* Imagery: Many African American consumers have observed a lack of positive images when marketing to the African American community. Most want to see more positive images such as loving families, affluent African Americans, Black love, lifestyle-focused advertising and the beauty of African American women.

The key point to remember here is that African Americans are a diverse group like any other collection of people. Factors such as age, education, geography, interests and hobbies, income, gender, religion and other factors create different marketing segments to consider.

While opinions vary, many multicultural marketing firms such as the Hunter-Miller Group and Diversity Affluence agree that in order for businesses to increase profits by marketing to the African American consumer, there needs to be a level of understanding of different factors. These include: recognizing the strength of the African American consumer market, providing positive imagery and using culturally sensitive marketing.

Samad says, “The Black marketing industry (such as Black-owned advertising firms) needs to come together and develop unity and a consistent message.”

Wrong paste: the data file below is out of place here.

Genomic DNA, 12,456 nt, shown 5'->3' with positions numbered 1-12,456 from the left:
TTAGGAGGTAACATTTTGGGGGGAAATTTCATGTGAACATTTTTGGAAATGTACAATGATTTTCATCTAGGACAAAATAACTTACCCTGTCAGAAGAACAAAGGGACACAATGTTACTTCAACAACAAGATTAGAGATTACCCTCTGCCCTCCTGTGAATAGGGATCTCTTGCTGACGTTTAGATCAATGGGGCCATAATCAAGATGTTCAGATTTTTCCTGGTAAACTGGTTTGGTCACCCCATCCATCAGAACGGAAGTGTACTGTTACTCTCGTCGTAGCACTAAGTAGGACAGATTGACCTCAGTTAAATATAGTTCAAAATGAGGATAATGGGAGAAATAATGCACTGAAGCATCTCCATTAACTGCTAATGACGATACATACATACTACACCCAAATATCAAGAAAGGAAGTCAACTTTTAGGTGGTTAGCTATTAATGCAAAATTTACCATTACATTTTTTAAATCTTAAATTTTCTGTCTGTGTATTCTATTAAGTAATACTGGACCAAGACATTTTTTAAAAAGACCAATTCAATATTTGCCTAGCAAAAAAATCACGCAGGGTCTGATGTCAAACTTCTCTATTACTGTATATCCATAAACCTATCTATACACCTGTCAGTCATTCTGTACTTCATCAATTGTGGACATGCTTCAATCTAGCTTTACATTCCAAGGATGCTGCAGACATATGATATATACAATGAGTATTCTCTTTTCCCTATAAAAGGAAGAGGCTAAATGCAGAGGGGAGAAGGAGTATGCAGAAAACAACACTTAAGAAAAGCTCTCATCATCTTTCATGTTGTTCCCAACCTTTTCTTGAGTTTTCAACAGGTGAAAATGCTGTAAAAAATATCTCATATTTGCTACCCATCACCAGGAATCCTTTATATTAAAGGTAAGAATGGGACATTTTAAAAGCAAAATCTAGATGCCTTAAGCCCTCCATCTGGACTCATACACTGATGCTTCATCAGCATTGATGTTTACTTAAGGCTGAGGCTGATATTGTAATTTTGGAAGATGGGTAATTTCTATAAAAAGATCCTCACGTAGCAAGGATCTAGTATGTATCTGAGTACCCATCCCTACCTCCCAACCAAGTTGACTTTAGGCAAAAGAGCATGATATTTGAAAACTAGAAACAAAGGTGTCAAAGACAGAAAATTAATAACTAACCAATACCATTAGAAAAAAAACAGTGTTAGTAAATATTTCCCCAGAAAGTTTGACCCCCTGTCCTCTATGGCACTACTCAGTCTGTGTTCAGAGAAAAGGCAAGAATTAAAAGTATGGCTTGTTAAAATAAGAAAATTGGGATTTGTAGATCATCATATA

Non-African Americans need to understand that there has been a long history of neglect, disrespect and misperceptions of the African American consumer market. Business owners and executives stand to increase profits significantly, if they take the time to move away from antiquated methods that are not inclusive of an ever-increasing diverse population as well as messages that miss the mark. Also, companies that profit from the African American consumer need to be held accountable, if they are ignoring the patronage of African American consumers. Editorials in the Black press and effective use of social media are just some of the ways that this issue can be brought to light.

“Consumers have economic buying power that needs to be used better in their own self-interest,” says Smikle. “African American consumers should be asking if the brand (or store) they are purchasing from is making a contribution to the Black community or investing in the Black consumer market? How wide is the gap between purchasing (by the African American consumer) and investing into the African American consumer market?

Smikle also explains that social media can play a role in bringing attention to the issue of how corporations profit from the African American consumer, and whether these corporations are acknowledging Black consumer patronage by investing ad dollars in Black-oriented publications and/or the community.

“Someone has to have the guts to speak up in marketing meetings and discuss the competitive advantage of marketing to the Black consumer market … The customer relationship does not end at the cash register,” says Smikle.